Making salsa tonight. Didn't make any last year due to the poor tomato crop and naturally I ran out. In the meantime my wife found a US product called "Kaboom". Their hottest version was pretty darn good for a commercially made salsa. But now it's time to kick it up a notch and make some home-made salsa.
I use a standard recipe from a book but always add some serious heat. In the past I've used Scotch Bonnets and some Thai Peppers found at the local farmer's market. This year I went to the same market and got some Habaneros + a few NAGA peppers
If these Naga peppers are anything like the Scoville chart on wiki indicates I should be in for some good salsa.
Okay, I'm going back to the Farmer's Market tomorrow. My wife and I are going for the fresh cabbage. This Saturday night while the rest of you are dancing cheek-to-cheek my wife and I will be making cabbage rolls. This will ultimately lead up to a supper on Sunday consisting of home made cabbage rolls, perogies and some locally made farmer's sausage that the smell alone would bring you to your knees
But that's besides the point.
I'm going to be looking for the pepper guy who sold me those mild Naga peppers. My salsa is fantastic, finished a jar off only moments ago. But I really wanted to push the envelope with at least one batch. I thought the Nagas would do it. Obviously they were not the genuine article. I'll be tactful but he's going to hear about it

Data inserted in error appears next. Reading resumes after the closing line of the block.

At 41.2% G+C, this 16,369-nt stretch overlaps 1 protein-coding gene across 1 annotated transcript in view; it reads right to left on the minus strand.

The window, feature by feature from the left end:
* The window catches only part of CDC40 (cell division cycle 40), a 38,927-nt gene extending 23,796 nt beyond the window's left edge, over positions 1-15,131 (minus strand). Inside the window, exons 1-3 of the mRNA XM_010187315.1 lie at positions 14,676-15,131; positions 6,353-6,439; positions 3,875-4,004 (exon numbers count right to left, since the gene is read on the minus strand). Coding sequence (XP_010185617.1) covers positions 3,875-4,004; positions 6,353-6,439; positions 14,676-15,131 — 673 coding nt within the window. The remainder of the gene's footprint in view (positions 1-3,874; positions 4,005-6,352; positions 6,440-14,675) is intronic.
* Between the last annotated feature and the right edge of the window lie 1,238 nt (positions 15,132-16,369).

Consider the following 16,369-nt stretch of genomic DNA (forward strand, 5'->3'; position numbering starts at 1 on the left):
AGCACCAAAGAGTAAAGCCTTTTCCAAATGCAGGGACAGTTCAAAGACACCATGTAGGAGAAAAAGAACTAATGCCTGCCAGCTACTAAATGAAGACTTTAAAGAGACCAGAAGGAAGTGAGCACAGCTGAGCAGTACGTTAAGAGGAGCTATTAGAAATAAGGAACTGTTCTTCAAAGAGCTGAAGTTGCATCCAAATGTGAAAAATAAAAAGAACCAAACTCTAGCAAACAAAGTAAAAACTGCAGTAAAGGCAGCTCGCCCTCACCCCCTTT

I believe, hot food can become addicting. Why? Because I'm addicted
Did not find the pepper salesman at the Farmer's Market. Apparently, after questioning a lady selling beets, I discovered that shortly after the pepper dude sold me the 3 one dollar apiece pseudo Naga peppers he then immediately ran from the site and boarded a plane to parts unknown. A brilliant scam indeed.
The '09 tomato crop is stellar. Totally revamped the garden set-up by using raised concrete planters and had additional help with the south side of the garage reflecting heat off it's white vinyl siding. All this plus an unusually HOT September has = tomato aplenty. All 15 plants produced an abundance of fruit.
2 weeks ago we went into full scale salsa making. Once again I visited the farmer's market to gather the necessary hot peppers. Once again I found myself at the same pepper supplier. Their Habenero peppers have been faithful with the heat and I purchased about 30. I grabbed some Thai and Portugal peppers as well for variety. Then I seen them - NAGA peppers. They disappointed me greatly last year. i thought I'd give them a chance to redeem themselves. This time I asked if I could try one first. The sales dude's eyes just about popped outta his skull. He gave me the same song and dance as he did last year about how dangerous an undertaking this would be. I said I'd like to taste one anyhow due to the lack of heat the ones purchased year put out. He hesitantly agreed. The line-up of people watched as I bit the end off one and.... SURVIVED - Same as last year. Hot but not as hot as advertised. Something is wrong with his production. Maybe the soil? Anyhow, I strode out of the farmer's market a hero as the onlookers whispered, "that guy just ate a piece of the world's hottest pepper". Told my wife she could have my autograph if she wanted. She declined.